The four-day working week is very much back on the agenda. Spurred on by the official Four-Day Week campaign, which has persuaded more than 30 companies in the UK to trial the scheme this year, more and more people are entertaining the possibility of a healthier work-life balance. What was once considered a distant dream now looks like it might actually become reality for many.
The latest development in the four-day-week saga has come from the most promising place yet. The Welsh government is now being urged to trial a four-day working week in the public sector. And it isn’t being ‘urged’ by just anyone. That recommendation has come from Sophie Howe, Wales’s future generations commissioner, whose role it is to provide advice to the Welsh government on the wellbeing of generations to come.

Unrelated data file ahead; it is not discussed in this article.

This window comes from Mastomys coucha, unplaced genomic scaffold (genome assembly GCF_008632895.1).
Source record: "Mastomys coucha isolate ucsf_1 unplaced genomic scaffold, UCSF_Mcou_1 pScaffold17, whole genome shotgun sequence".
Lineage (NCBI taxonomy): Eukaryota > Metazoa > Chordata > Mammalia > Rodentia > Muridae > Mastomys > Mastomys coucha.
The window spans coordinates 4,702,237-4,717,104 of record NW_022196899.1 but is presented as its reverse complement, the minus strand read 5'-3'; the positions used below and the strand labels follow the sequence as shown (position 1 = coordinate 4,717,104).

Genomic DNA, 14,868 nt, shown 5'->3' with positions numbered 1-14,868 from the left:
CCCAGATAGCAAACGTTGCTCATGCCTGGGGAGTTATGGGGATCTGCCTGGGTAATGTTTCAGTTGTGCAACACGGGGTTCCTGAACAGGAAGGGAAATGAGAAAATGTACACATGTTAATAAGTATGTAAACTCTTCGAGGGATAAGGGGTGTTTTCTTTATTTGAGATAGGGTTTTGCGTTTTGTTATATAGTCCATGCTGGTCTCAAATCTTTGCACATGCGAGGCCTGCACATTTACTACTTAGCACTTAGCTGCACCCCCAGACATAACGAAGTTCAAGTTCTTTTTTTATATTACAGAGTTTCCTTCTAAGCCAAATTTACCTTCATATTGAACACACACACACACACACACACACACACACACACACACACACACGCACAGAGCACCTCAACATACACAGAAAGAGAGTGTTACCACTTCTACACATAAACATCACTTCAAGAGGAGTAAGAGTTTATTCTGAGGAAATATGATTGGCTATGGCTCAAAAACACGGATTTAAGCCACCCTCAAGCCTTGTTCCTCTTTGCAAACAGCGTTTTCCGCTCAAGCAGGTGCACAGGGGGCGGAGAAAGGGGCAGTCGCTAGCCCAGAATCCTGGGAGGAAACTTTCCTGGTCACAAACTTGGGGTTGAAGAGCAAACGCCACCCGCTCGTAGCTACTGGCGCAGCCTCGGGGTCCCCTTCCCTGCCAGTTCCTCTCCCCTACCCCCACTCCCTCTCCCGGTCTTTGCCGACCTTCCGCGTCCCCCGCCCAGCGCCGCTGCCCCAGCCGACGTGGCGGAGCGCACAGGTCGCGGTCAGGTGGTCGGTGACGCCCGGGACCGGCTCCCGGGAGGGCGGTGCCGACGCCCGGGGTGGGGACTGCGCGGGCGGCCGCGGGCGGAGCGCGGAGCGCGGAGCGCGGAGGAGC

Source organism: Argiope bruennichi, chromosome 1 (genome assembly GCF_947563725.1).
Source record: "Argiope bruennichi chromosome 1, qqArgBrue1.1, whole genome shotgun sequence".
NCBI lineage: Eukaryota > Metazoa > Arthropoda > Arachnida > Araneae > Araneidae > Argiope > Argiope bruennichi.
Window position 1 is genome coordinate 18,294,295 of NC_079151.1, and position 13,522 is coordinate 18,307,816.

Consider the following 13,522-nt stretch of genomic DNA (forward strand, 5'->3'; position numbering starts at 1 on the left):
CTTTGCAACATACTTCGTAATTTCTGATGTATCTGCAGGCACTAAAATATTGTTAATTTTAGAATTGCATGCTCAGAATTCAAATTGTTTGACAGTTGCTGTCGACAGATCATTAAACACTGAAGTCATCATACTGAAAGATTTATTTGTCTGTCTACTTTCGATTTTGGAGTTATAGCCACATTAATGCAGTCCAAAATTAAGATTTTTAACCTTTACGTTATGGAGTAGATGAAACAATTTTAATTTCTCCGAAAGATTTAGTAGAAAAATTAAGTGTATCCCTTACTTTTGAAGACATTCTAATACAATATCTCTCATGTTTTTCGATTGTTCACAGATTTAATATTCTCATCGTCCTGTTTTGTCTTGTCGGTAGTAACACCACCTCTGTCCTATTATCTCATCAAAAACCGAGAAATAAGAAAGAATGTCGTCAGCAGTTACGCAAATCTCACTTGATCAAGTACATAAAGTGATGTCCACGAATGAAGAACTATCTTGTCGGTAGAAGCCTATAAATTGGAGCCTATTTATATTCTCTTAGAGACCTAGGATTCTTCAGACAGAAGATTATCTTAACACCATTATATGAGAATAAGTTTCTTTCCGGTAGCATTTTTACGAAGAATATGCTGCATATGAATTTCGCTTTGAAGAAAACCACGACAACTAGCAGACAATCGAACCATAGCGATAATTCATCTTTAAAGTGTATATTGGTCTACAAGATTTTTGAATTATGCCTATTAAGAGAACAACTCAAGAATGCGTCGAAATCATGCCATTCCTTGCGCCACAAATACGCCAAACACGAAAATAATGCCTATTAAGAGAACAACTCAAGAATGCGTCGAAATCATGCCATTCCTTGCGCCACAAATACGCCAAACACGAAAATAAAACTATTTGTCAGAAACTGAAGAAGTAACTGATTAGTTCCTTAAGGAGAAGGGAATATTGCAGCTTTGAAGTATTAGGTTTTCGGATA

According to the think tank Autonomy, around two-thirds of Welsh people support a four-day working week. The report also says that the measure could help staff recover from sickness, cut carbon emissions (by reducing commuting) and improve gender equality in the workplace. On the flipside, Autonomy reckons it could cost the Welsh gov £1 billion to employ more workers – though this would quickly be made up for by increased productivity.
The idea of a four-day working week has been around for a while, with plenty of trials having taken place around the world in recent years. The Four-Day campaign argues that if workers have more recreational time, they not only feel better in themselves but are actually more productive (and so boost company profits).
Some recent stats put the number of public sector workers in Wales at just over 430,000. Which means that, should the Welsh government take Howe’s advice and implement a four-day working week, it would be the biggest trial yet of the scheme in the UK. Next: the rest of the country?
Want to get in on the act? Here’s how to get your company to sign up for the UK’s four-day working week trial.